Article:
We do plan to have him attend his annual review IEP meeting. In SC, he is of "transition" age. I plan to continue to address his reading deficit through the transition plan.
Blake's interests need to be taken into consideration. He wants to be a reading teacher. Since the purposes section of IDEA says to prepare kids with disabilities for "further education," I think I do have a leg to stand on!!
He actually tells people about Wrightslaw.com and sometimes refers parents to me. I wanted to share with you what you helped my son accomplish!
Update: April 2011
Alex and Blake are inducted into the National Senior Beta Club.
The mission of Beta Club is to promote the ideals of academic achievement, character, service and leadership among elementary and secondary school students.
Update: June 2014
IEP "burning time" for Alex and Blake.
Susan’s most relevant experience is as the mother of four, three of which are students with disabilities. Susan’s next most relevant experience is as a ten year parent advocate and trainer with South Carolina’s former Parent Training and Information Center, PRO*Parents of SC. Susan has trained over 5000 parents, attorneys and advocates during her tenure with PRO*Parents on virtually any topic that has to do with special education and civil rights law.
Susan’s passion for assisting parents and extensive knowledge of the practical application of the Individuals with Disabilities Education Act along with other laws applying to children makes her a fierce advocate for students. The training she has received over the last ten years is second to none. Susan has trained under some the nation’s leading advocates and attorneys, such as Chris Ziegler Dendy, Rick Lavoie, Matt Cohen and Pete Wright of www.wrightslaw.com.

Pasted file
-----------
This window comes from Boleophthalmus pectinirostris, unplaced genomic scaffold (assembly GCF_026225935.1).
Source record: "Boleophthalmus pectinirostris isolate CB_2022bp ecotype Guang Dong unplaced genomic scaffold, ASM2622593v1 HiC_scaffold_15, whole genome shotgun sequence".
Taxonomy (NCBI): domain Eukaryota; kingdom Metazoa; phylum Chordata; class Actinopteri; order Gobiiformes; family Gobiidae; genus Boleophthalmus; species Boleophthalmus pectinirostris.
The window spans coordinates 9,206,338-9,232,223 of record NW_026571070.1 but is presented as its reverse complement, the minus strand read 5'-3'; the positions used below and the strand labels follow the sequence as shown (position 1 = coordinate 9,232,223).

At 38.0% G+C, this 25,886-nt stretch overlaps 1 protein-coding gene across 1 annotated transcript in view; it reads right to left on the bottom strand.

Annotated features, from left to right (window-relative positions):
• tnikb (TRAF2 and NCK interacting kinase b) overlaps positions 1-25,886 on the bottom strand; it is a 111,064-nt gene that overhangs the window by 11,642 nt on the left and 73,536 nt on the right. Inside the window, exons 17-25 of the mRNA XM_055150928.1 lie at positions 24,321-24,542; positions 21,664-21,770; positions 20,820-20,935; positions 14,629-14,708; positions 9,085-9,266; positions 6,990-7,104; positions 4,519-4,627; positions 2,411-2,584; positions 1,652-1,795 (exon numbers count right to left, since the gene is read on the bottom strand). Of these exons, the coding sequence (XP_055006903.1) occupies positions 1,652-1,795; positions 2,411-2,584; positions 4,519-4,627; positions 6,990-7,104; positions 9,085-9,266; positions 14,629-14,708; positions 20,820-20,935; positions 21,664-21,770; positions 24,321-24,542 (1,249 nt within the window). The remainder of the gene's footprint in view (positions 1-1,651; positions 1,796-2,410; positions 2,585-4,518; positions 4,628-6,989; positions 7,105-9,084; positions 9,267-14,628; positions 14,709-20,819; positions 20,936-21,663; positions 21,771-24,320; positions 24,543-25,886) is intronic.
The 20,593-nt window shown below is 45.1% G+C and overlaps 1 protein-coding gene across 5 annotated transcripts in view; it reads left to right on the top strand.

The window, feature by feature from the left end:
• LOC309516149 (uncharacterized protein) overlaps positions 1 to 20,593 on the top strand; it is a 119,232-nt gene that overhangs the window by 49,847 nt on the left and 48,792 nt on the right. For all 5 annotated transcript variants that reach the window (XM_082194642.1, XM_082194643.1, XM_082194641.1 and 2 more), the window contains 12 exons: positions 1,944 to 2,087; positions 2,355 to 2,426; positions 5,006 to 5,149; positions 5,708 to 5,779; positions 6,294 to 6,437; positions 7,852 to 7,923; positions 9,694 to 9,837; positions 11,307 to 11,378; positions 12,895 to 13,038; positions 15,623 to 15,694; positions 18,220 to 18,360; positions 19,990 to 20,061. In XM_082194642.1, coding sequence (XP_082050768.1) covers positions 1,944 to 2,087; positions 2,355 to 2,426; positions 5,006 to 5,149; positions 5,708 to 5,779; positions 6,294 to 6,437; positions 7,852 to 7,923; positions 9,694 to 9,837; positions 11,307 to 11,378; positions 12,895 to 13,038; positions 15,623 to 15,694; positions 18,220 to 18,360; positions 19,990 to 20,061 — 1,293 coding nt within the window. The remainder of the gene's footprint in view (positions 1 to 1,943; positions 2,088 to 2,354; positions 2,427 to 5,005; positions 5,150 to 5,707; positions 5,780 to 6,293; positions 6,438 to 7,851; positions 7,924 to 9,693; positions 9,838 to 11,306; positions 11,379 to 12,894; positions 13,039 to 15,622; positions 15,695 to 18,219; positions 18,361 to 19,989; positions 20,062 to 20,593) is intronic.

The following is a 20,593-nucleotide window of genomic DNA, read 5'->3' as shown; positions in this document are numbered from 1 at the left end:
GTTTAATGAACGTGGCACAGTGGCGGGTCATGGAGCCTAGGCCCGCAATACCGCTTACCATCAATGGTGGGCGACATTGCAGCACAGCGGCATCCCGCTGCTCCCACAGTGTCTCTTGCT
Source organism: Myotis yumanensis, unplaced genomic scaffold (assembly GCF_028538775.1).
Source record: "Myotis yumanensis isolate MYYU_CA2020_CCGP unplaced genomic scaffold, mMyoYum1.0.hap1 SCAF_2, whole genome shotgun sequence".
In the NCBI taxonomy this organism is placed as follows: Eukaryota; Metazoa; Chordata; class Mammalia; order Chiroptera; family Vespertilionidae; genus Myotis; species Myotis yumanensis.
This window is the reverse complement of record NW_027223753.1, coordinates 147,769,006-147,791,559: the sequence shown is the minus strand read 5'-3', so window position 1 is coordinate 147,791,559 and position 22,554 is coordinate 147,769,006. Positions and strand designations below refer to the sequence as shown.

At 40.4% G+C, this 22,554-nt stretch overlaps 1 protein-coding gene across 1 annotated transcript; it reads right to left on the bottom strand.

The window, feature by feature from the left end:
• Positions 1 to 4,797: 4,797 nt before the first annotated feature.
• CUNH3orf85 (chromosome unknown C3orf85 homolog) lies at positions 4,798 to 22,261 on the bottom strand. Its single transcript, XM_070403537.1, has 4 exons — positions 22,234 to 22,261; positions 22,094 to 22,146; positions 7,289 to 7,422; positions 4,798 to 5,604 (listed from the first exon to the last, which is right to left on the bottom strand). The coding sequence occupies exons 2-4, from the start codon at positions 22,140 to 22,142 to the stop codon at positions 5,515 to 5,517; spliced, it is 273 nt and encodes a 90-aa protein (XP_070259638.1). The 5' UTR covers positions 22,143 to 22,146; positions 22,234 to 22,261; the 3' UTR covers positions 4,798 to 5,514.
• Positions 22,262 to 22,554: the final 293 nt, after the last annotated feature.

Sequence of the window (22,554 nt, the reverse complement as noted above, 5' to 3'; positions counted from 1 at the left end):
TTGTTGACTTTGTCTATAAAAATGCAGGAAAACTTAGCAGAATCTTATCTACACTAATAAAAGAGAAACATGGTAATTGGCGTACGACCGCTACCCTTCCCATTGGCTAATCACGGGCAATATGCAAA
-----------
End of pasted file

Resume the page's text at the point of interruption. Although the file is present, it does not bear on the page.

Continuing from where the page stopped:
A Board Member of COPAA (Council of Parent Attorneys and Advocates) for 4 years and a member for 7 years, she serves as the board secretary as well as serving on COPAA's executive committee. She also sits on the media relations, advocate and conference committees. Susan has honed her skills by attending COPAA’s National Conference for the last 7 years, presenting sessions at the last 6 and was asked by COPAA to provide the two day advocate training at their preconference for the last 3 years. She has a certificate from the William and Mary School of Law Institute of Special Education Advocacy and holds certificates in non-profit management from Duke and Winthrop University. However, Susan believes that her expertise actually lies in a specialized field that in all actuality can only be obtained by hands on experience and is not taught in any university setting.
Susan continues to hone her skills by continually training, she believes that a vital part of advocacy lies in staying abreast of ever changing case law, scientific research and guidance from the US Department of Education and the Office of Civil Rights.
July 2012 - William and Mary Law School Institute of Special Education Advocacy
Susan Bruce (with Mary Eaddy) receives her certificate from ISEA 2012 at the W&M Law School Institute of Special Education Advocacy for advanced advocates.